Sunday, May 17, 2009

Wind farm power-per-unit-area data complete


I have updated my data on windfarms.
I've gone through roughly 75 farms, finding the power per unit area. You can see the results here.
The conclusion is that many Scottish wind farms, located on hilltops, have powers per unit area of about 4 W/m2. English and Welsh wind farms are in the range 2-3 W/m2 for the most part, though there are a few in England below 2 W/m2.
Incidentally, while looking at the windfarms, I had a think about the Braes of Doune photo above, which shows a windfarm ruining the view of Stirling castle. The distance from Stirling Castle to the wind farm is actually about 15km. The photograph subtends an angle of about 3 degrees. It is the sort of view you get through a 670-mm zoom lens.
The two summary figures from my wind farm survey are shown below. The top one shows power per unit area versus turbine diameter; the lower one shows it versus wind farm size. The point style indicates the type of windfarm location.


Acknowledgments
Thanks to Oswald Consultancy and the Renewable Energy Foundation for collating most of the power generation data and turbine specifications. All the original data can be found at OFGEM. Thanks to Ordnance Survey for their getamap service.

7 comments:

Alex Terrell said...

Are our current wind farms too small to draw conclusions about W/m2? On most wind farms, there might be one or two turbines obstructing each other.

Can you extrapolate to multi GW offshore farms?

Wind turbines have an effect on their neighbours which means above a certain density, the economic case falls, but you can still get more power by infilling up to a point.

I suspect current wind farms could get more power / m2, but there would be an economic argument against it.

Brian O' Hanlon said...

I noticed this in yahoo green blog today. A turbine the size of a tennis racket is going to supply 20% of a dwellings energy supply? ? ?

http://green.yahoo.com/blog/ecogeek/1107/rooftop-wind-turbine-will-be-sold-at-your-corner-hardware-store.html

Brian O' Hanlon said...

But curiously enough, the next blog entry after it was more like the real deal.

http://green.yahoo.com/blog/ecogeek/1111/electricity-superhighway-moving-forward.html

It talks about 2020 being an achieveable timeline for delivery, with audacious investment and infrastructural work. This is the curious thing about the blog medium I guess. Being able to see two ends of a spectrum along side each other.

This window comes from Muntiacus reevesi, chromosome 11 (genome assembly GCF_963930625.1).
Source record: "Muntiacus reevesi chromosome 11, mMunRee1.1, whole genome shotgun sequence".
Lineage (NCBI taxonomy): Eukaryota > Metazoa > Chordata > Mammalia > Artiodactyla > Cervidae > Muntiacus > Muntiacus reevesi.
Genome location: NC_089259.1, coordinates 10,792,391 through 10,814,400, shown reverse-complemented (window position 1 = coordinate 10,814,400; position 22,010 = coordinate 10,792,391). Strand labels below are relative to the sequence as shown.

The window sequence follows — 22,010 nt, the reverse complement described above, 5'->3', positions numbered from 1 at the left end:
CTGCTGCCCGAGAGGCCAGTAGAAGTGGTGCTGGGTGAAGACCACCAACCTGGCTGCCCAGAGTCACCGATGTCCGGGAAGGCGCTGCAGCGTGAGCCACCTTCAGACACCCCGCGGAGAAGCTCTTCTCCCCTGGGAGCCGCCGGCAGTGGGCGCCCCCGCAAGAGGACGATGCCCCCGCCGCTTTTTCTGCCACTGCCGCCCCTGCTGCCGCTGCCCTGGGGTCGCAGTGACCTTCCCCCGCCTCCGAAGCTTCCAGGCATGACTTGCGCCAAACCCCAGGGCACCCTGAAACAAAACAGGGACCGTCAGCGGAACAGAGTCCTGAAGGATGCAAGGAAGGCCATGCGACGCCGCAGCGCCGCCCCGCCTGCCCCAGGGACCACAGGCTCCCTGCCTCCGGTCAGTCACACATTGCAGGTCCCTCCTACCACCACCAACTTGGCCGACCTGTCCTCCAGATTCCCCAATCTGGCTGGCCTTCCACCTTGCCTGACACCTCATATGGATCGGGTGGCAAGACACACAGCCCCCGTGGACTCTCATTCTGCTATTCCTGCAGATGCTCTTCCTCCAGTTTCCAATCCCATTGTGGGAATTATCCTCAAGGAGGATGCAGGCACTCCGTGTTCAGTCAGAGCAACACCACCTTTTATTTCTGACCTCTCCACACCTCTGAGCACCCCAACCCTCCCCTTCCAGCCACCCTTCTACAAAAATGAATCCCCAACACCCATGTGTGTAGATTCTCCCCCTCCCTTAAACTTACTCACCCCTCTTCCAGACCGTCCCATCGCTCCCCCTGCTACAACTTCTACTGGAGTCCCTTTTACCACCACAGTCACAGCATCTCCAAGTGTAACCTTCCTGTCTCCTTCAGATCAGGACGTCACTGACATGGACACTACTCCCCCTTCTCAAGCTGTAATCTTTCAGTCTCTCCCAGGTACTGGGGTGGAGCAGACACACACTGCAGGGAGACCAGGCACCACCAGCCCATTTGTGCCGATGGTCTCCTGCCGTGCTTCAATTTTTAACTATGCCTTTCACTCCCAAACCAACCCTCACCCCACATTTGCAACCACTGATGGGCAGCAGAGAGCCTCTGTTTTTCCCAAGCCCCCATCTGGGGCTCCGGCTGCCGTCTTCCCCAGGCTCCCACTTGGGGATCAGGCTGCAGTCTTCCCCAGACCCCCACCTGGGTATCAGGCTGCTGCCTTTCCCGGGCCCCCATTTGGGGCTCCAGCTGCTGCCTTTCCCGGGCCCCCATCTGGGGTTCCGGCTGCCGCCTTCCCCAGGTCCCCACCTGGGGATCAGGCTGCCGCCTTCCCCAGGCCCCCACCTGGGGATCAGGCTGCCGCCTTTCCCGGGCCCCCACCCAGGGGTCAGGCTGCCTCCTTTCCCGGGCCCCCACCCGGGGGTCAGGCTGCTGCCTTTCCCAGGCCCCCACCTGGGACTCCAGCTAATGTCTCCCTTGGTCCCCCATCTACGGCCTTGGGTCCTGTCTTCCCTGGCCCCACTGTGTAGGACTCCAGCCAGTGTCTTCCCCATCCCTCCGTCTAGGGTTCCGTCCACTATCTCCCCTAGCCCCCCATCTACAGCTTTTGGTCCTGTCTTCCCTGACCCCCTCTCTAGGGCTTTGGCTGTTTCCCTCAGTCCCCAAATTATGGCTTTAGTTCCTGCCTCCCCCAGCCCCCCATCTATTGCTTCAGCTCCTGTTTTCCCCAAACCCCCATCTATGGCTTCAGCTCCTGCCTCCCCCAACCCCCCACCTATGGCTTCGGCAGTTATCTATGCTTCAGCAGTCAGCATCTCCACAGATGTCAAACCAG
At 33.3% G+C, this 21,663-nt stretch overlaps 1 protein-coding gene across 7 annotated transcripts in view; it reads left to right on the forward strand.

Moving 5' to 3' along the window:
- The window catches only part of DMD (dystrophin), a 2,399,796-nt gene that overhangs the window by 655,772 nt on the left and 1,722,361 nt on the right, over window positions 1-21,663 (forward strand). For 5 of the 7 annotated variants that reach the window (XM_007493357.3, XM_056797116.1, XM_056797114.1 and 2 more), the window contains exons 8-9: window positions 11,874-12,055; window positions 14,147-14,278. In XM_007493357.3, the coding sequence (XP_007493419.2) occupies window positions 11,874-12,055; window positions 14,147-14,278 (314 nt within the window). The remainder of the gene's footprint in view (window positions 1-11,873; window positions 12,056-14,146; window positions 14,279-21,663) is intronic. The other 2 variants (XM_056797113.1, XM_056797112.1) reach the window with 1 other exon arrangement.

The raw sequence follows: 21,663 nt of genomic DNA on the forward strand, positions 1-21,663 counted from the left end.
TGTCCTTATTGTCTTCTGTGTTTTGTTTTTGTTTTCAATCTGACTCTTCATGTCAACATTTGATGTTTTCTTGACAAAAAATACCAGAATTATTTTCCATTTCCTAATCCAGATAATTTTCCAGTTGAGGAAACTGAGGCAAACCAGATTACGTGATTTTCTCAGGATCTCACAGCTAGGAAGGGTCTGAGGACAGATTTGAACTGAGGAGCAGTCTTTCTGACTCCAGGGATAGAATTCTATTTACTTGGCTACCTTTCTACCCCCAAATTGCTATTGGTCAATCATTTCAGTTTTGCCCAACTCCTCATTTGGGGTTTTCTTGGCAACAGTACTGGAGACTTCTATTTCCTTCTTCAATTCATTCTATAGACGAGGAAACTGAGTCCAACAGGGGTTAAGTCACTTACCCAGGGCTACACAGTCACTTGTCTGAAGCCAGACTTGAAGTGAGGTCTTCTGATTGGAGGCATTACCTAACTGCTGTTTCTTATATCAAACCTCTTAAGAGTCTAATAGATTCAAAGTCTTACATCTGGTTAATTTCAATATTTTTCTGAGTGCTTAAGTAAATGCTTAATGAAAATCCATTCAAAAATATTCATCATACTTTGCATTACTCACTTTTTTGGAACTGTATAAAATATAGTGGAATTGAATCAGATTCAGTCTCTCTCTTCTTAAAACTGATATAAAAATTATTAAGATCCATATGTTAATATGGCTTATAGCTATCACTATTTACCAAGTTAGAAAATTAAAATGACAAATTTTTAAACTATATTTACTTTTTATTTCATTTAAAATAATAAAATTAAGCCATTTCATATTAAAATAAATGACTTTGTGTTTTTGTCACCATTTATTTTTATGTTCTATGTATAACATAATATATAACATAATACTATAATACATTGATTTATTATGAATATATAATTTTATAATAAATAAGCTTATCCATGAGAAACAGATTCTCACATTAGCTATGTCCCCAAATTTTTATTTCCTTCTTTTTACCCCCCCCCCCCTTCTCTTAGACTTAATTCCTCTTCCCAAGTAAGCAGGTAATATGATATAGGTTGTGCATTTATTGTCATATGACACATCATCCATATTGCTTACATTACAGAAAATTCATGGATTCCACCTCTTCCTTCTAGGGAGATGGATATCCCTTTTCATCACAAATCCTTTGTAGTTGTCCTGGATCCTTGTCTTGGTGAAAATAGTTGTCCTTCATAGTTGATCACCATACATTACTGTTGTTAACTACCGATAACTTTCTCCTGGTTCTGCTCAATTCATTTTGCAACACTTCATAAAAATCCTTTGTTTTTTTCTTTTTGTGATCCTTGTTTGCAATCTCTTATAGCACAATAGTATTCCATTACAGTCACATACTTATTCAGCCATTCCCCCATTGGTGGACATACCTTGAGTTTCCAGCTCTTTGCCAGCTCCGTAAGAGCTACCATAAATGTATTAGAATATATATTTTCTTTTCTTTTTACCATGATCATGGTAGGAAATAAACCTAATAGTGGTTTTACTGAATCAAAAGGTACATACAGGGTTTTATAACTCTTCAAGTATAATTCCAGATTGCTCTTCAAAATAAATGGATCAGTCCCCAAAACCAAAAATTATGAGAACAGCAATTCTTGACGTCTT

matty said...

David,

A graph of W/m^2 vs hub height would also be handy.

W/m^2 doesn't change too much directly with rotor diameter (though bigger rotors usually means taller towers).

But W/m^2 should be sensitive to hub height.

Note that a typical modern turbine has a hub height of 80 to 100 m.

matty said...

Alex,

A minimum turbine spacing is typically 5 rotor diameters in the direction of the prevailing winds and 3 rotor diameters in the other direction.

You could look at what sort of rotor spacing typical UK turbines use, e.g. using google earth.

Whilst wake losses are very important, the minimum spacing is more to do with minimizing turbine loads due to the wake.

The other issue is hub height which i mentioned before. Due to wind shear, wind speeds, and hence energy, increases with height. Hence a modern turbine with a 80 - 100 m hub height will have higher energy density at the same location as a turbine with a hub height of 30 m.

e.g. if at 30m the mean wind speed is 7m/s the wind speed at 80m may be 8.5m/s and hence if you replace a 30m hub height turbine with an 80m hub height turbine you should get an 80% increase in Energy density (all other things equal).

Col said...

I can confirm your conclusion about the Stirling castle/braes of Doune photo, as I live in the area. The castle is actually one of the highest things in the area - if you are nearby, you look up at the castle, and can't see the braes of Doune at all. In fact, I can't think where this picture was taken from, unless it was from a helicopter or the top of the nearby Wallace monument (but the direction seems wrong). Even so, the turbines look magnified here, supporting your lens theory. The windfarm is surprisingly visible from lots of locations in the area, but at a far less obtrusive scale than the photo suggests. And the site is actually a fairly dull, rolling hump - the turbines improve the view in my opinion. I'm against building them in genuinely scenic highland locations, but these ones are fine.

N.S.C Dalton said...

Interesting, If I told you I could get 10w/m2 or even 5-12 times more power per square meter more economically than present would you be bothered enough to contact me ? I'm looking for seed funding to prototype an idea which isn't against the laws a physics!

Love the book and the attention to the facts for once !